Conservative opposition to Speaker Paul Ryan mounts

Weeks after emerging as the obvious replacement for departing Speaker John Boehner after Kevin McCarthy (R-CA) withdrew his name, and immediately following a budget deal which satisfied few, antipathy toward Wisconsin Republican Paul Ryan is developing.

Although no nationwide movement exists, former Tea Party America chairman Ted Crow penned an editorial on his website,, appealing to Tea Partiers to declare war on Ryan, suggesting he lacks solid conservative credentials and has betrayed the movement.

A Facebook page titled “Primary Challenge Paul Ryan” surfaced recently with over 24,000 “likes.”

Speaker Ryan has not commented on the Facebook page or the call for Tea Partiers to galvanize, nor has he revealed a strategy for the 2016 elections.


Goaded into the job, Ryan expressed reservation, and set conditions on his accepting the job as he confronts a left-wing ideologue in the White House.

Critics charge the Democrats got everything they demanded in the $1.1 trillion budget deal signed by Mr. Obama, and they are placing blame at Ryan’s feet.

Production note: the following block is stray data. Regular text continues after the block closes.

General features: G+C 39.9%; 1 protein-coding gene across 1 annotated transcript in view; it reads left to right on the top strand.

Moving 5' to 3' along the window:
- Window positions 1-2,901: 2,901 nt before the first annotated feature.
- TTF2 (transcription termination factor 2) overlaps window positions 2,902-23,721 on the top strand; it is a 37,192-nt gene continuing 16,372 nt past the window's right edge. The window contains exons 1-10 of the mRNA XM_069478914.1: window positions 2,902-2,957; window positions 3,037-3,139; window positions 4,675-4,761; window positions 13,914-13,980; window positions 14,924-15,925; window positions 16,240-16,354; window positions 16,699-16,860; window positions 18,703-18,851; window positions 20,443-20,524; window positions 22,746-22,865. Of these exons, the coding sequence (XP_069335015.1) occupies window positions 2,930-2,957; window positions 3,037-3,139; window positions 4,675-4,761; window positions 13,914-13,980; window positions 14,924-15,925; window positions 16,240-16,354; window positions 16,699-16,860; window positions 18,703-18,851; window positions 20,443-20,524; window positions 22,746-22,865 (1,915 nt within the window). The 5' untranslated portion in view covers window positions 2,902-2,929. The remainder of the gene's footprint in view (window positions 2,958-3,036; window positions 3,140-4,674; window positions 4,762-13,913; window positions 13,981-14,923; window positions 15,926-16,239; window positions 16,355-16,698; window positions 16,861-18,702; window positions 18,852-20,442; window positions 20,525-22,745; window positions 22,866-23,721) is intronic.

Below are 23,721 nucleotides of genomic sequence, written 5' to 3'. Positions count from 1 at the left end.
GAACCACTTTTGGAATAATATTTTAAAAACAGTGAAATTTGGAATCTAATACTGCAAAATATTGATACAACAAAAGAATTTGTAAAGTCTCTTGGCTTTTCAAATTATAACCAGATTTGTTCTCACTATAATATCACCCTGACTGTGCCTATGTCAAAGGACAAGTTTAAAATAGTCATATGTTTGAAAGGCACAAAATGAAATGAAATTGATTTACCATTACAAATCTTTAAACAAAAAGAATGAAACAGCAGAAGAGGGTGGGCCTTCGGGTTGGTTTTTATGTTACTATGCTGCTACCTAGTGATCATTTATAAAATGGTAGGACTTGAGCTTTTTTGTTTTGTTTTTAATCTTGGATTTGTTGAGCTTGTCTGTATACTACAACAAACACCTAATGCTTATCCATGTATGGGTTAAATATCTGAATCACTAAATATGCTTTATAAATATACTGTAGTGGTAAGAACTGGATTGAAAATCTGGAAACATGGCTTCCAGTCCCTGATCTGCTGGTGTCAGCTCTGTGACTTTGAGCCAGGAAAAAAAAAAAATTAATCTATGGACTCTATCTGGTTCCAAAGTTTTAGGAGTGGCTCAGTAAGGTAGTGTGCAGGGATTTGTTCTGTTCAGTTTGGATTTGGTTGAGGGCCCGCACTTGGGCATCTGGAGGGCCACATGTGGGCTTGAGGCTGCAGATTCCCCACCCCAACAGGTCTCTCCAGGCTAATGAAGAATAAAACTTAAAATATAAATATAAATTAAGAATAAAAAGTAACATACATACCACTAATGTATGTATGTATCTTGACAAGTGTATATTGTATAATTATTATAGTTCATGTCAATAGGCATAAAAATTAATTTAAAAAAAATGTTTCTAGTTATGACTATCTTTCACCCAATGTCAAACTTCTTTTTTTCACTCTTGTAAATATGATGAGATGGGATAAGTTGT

Let’s specify up front the budget deal was imperfect for the GOP:  Democrats secured funding for Planned Parenthood; they were given approval for massive spending on solar and wind energy enterprises; Obama’s immigration plans were allowed to go through; and sanctuary cities were funded.

However, the GOP earned some significant victories:  Tax cuts for individuals and business were both preserved and extended; the Environmental Protection Agency received less funding; there was no further erosion on the Second Amendment; and the Visa Waiver Program was reformed.

Ryan deserves some credit for halting the Left’s tide.

Although Ryan has not commented on his political future, he remains fairly popular in his district and easily won reelection to his House seat in 2014 with a plurality of 26 percent.

This, however, does not mean Ryan is invulnerable:  A little-known Washington Republican, George Nethercutt, ousted Democratic House Speaker and 30-year-incumbent Tom Foley in 1994; and former GOP Majority Leader, Eric Cantor, was eliminated in the 2014 Virginia primaries by Tea Party candidate, Dave Brat.

While Foley’s loss was surrounded by a nationwide GOP surge in the 1994 mid-term elections, Brat toppled Cantor with Tea party support in a year the GOP scored significant wins in both chambers.  Despite the power of incumbency, clearly it is unwise to underestimate the power of grassroots movements.

Barely two months on the job, what Ryan has learned is the Speakership is a thankless job.


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